SMA (Safran Group)
The French firm SMA spent years—and $200 million or more, by some estimates—to develop the SR305-230E, which was certified by the FAA in 2011, and chosen by Cessna to power the 182 JT-A. The path to certification of that installation has not been a smooth one. Originally planned for 2013, Cessna is still working to secure certification that is now expected in 2015.
Cessna has not recently explained the delayed appearance of that $515,000 aircraft. An engine failure in 2013 forced an off-airport landing of a Cessna test aircraft, and design modifications followed. Deliveries of gasoline-powered Cessna 182s ceased in late 2013, according to data reported by the General Aviation Manufacturers Association.
DeltaHawk Engines was founded in 1996 to develop a “clean sheet” aviation diesel engine, and ran the first prototype a year later. In July 2014, the company flew to Oshkosh in a Cirrus SR20 fitted with a four-cylinder, 180-horsepower engine, the first of three variants the company hopes to certify in 2015. It also was the first time the public got a chance to see one in action.
The Racine, Wisconsin, company has developed a variety of installation kits for experimental aircraft, and designed its engines to be simple, fuel efficient, and reliable—thanks in part to minimal reliance on electronics. DeltaHawk engines are also being made for the unmanned aircraft market.
The four-cylinder version (the company has plans to produce engines with as few as two cylinders and up to eight, covering the full power spectrum for piston aircraft—and other applications) pulled the SR20 from Florida to Oshkosh in six hours, with an hour of fuel still on board at landing. The company focuses its marketing on the cost advantages of its engines over similar avgas-powered models, and expects that the 180-horsepower version will rival the performance achieved with the 200-horsepower Continental IO-360-ES that runs on avgas and is standard on the SR20.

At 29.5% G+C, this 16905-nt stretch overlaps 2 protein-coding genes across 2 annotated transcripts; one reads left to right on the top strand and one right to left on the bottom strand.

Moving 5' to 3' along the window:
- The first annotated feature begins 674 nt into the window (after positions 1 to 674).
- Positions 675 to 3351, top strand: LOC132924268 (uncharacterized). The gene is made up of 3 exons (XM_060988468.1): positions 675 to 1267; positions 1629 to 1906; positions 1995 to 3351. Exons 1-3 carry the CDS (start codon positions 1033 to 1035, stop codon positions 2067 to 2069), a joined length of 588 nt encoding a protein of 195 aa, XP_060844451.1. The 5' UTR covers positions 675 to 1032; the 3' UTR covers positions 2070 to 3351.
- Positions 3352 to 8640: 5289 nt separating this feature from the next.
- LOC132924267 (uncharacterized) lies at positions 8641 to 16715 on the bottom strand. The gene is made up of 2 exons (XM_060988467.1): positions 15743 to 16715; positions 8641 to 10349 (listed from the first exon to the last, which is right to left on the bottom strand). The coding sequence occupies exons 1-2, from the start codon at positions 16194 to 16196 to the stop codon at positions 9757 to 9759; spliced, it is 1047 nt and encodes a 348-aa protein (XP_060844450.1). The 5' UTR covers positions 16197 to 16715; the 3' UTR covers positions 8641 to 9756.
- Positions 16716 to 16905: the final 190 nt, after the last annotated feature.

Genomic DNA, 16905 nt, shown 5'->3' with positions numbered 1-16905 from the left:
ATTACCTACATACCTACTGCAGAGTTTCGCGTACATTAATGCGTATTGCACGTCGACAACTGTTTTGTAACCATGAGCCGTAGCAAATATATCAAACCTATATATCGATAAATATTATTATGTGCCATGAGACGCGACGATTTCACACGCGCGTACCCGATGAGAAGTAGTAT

DeltaHawk has targeted a $100,000 price for the Cirrus conversion kit.
Diamond (Austro Engine)
Founded in 2007 by Diamond Aircraft, Austro Engine has since produced diesel power for a variety of Diamond models. (Diamond had previously purchased Thielert engines.) All of the four-seat DA40 series aircraft made in China are equipped with the Austro AE300 powerplant.
Diamond transitioned to the AE300 series engines beginning in 2009, a long story in its own right.
Three years after the first proof-of-concept design was complete, Engineered Propulsion Systems (EPS) flew its Graflight V-8 diesel on a Cirrus SR22 piloted by Dick Rutan, who declared it “a new paradigm in aviation propulsion” following the May 2014 test.
EPS President and CEO Micahel Fuchs and Vice President and Chief Technology Officer Steve Weinzierl said 2014 proved to be a successful year, though their clean-sheet aviation engine is still a few years from certification.
Weinzierl said more than 700 hours have been flown with the proof-of-concept versions, and “they told us all that we need to be told.” Flight tests have ceased, for now, as the company turns to developing the production model for certification testing that will likely begin in 2016.
Unlike many engine makers, particularly startups, EPS is not dependent on outside suppliers for components, Fuchs said.
“We are here in full control of any component we will put into this engine,” Fuchs said.
The company is working on the production tooling and preparing to build the first production version.
“Everything we do from now to end of 2016 is geared towards production and certification,” Weinzierl said.
While manufacturers in the United States and Europe have struggled with setbacks and technical challenges posed by compression-ignition engine development, one of the aviation power giants has waited on the sidelines—for the most part.
Lycoming Engines has yet to develop a GA diesel engine, though it quietly made inroads in the unmanned market (also a target of other diesel engine makers) with the DEL-120, a four-cylinder turbodiesel made for unmanned military aircraft.
The project attracted media attention in February 2014, apparently following years of development. It remains to be seen if Lycoming’s diesel will be adapted for GA use. Lycoming General Manager Michael Kraft said in March 2014 that development of a diesel engine for GA would be driven by OEM interest, which thus far has not materialized. AOPA